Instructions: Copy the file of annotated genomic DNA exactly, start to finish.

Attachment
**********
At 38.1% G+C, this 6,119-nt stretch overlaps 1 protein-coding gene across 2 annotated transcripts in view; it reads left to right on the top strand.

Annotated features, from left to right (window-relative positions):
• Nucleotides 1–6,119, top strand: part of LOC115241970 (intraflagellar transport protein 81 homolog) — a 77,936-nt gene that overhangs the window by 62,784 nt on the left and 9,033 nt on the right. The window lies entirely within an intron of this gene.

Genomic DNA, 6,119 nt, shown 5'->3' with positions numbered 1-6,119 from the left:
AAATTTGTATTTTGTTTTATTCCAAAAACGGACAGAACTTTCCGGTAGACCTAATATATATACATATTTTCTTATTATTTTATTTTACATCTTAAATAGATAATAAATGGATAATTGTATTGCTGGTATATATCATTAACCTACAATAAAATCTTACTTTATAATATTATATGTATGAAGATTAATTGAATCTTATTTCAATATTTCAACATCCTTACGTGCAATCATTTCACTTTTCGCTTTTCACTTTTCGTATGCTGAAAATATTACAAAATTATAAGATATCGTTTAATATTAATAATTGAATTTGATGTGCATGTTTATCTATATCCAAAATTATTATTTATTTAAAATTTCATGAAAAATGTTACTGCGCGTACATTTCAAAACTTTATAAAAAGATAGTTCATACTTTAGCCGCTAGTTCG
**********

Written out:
At 38.1% G+C, this 6,119-nt stretch overlaps 1 protein-coding gene across 2 annotated transcripts in view; it reads left to right on the top strand.

Annotated features, from left to right (window-relative positions):
• Nucleotides 1–6,119, top strand: part of LOC115241970 (intraflagellar transport protein 81 homolog) — a 77,936-nt gene that overhangs the window by 62,784 nt on the left and 9,033 nt on the right. The window lies entirely within an intron of this gene.

Genomic DNA, 6,119 nt, shown 5'->3' with positions numbered 1-6,119 from the left:
AAATTTGTATTTTGTTTTATTCCAAAAACGGACAGAACTTTCCGGTAGACCTAATATATATACATATTTTCTTATTATTTTATTTTACATCTTAAATAGATAATAAATGGATAATTGTATTGCTGGTATATATCATTAACCTACAATAAAATCTTACTTTATAATATTATATGTATGAAGATTAATTGAATCTTATTTCAATATTTCAACATCCTTACGTGCAATCATTTCACTTTTCGCTTTTCACTTTTCGTATGCTGAAAATATTACAAAATTATAAGATATCGTTTAATATTAATAATTGAATTTGATGTGCATGTTTATCTATATCCAAAATTATTATTTATTTAAAATTTCATGAAAAATGTTACTGCGCGTACATTTCAAAACTTTATAAAAAGATAGTTCATACTTTAGCCGCTAGTTCG